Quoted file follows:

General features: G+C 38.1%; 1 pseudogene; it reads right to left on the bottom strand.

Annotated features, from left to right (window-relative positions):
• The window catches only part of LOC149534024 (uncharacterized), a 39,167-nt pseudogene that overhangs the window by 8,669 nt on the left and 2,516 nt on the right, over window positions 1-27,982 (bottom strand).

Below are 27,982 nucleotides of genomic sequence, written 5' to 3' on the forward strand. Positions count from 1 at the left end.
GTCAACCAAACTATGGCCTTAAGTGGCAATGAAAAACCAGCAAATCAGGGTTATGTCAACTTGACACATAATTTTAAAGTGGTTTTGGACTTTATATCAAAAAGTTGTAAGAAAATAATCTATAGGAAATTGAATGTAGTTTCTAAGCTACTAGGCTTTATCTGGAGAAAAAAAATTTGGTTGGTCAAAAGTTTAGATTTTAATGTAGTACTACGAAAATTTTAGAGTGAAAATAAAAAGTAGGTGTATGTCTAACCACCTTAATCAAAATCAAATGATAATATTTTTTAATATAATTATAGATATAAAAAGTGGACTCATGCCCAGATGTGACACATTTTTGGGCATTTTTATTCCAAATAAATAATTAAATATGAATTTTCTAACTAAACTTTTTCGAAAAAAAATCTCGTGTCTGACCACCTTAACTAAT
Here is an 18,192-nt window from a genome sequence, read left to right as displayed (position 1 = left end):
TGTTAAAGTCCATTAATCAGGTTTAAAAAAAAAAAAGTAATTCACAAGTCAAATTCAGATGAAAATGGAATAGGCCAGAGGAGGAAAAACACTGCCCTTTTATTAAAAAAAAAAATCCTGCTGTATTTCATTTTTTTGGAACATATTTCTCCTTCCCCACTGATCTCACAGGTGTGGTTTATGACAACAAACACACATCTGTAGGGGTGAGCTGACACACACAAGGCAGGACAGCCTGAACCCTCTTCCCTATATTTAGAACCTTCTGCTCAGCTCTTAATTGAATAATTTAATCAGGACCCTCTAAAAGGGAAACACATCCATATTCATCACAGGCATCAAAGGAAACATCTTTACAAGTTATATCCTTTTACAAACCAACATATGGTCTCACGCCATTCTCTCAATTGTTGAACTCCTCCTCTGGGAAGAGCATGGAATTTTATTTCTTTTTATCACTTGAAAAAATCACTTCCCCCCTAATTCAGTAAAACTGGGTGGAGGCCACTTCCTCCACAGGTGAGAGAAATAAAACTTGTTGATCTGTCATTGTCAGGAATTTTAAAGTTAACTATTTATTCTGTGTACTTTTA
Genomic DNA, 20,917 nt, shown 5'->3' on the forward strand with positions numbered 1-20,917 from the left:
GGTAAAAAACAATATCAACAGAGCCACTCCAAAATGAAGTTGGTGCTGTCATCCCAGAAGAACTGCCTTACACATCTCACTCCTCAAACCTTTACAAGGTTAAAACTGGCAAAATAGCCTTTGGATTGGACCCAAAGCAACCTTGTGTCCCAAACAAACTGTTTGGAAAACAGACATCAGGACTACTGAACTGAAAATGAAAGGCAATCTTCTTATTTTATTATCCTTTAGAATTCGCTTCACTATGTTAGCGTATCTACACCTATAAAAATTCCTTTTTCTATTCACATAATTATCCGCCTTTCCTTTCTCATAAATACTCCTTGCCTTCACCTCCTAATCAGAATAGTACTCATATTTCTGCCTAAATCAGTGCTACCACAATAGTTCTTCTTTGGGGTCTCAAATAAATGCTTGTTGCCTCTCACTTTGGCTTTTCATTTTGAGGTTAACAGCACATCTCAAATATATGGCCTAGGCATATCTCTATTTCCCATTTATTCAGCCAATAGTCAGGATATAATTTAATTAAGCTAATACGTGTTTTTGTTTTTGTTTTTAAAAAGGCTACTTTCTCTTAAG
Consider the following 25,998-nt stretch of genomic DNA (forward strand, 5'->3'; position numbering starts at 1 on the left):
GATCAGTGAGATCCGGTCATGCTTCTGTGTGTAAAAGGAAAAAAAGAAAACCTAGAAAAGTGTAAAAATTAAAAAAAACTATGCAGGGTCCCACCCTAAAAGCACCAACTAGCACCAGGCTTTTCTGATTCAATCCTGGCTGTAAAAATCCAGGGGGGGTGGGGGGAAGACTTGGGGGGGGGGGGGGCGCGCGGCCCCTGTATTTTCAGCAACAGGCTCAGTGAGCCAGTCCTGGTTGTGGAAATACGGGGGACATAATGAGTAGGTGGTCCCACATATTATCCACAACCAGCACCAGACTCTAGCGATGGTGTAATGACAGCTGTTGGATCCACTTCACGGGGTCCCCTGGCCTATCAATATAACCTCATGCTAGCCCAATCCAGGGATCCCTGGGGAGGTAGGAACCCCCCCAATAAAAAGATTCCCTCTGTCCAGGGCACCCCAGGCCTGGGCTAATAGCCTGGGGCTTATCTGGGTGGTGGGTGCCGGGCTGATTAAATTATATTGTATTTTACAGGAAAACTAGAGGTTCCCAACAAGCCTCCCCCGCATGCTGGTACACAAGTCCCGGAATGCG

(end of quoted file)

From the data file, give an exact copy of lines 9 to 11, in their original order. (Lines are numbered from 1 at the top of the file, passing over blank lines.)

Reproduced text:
GGTAAAAAACAATATCAACAGAGCCACTCCAAAATGAAGTTGGTGCTGTCATCCCAGAAGAACTGCCTTACACATCTCACTCCTCAAACCTTTACAAGGTTAAAACTGGCAAAATAGCCTTTGGATTGGACCCAAAGCAACCTTGTGTCCCAAACAAACTGTTTGGAAAACAGACATCAGGACTACTGAACTGAAAATGAAAGGCAATCTTCTTATTTTATTATCCTTTAGAATTCGCTTCACTATGTTAGCGTATCTACACCTATAAAAATTCCTTTTTCTATTCACATAATTATCCGCCTTTCCTTTCTCATAAATACTCCTTGCCTTCACCTCCTAATCAGAATAGTACTCATATTTCTGCCTAAATCAGTGCTACCACAATAGTTCTTCTTTGGGGTCTCAAATAAATGCTTGTTGCCTCTCACTTTGGCTTTTCATTTTGAGGTTAACAGCACATCTCAAATATATGGCCTAGGCATATCTCTATTTCCCATTTATTCAGCCAATAGTCAGGATATAATTTAATTAAGCTAATACGTGTTTTTGTTTTTGTTTTTAAAAAGGCTACTTTCTCTTAAG
Consider the following 25,998-nt stretch of genomic DNA (forward strand, 5'->3'; position numbering starts at 1 on the left):
GATCAGTGAGATCCGGTCATGCTTCTGTGTGTAAAAGGAAAAAAAGAAAACCTAGAAAAGTGTAAAAATTAAAAAAAACTATGCAGGGTCCCACCCTAAAAGCACCAACTAGCACCAGGCTTTTCTGATTCAATCCTGGCTGTAAAAATCCAGGGGGGGTGGGGGGAAGACTTGGGGGGGGGGGGGGCGCGCGGCCCCTGTATTTTCAGCAACAGGCTCAGTGAGCCAGTCCTGGTTGTGGAAATACGGGGGACATAATGAGTAGGTGGTCCCACATATTATCCACAACCAGCACCAGACTCTAGCGATGGTGTAATGACAGCTGTTGGATCCACTTCACGGGGTCCCCTGGCCTATCAATATAACCTCATGCTAGCCCAATCCAGGGATCCCTGGGGAGGTAGGAACCCCCCCAATAAAAAGATTCCCTCTGTCCAGGGCACCCCAGGCCTGGGCTAATAGCCTGGGGCTTATCTGGGTGGTGGGTGCCGGGCTGATTAAATTATATTGTATTTTACAGGAAAACTAGAGGTTCCCAACAAGCCTCCCCCGCATGCTGGTACACAAGTCCCGGAATGCG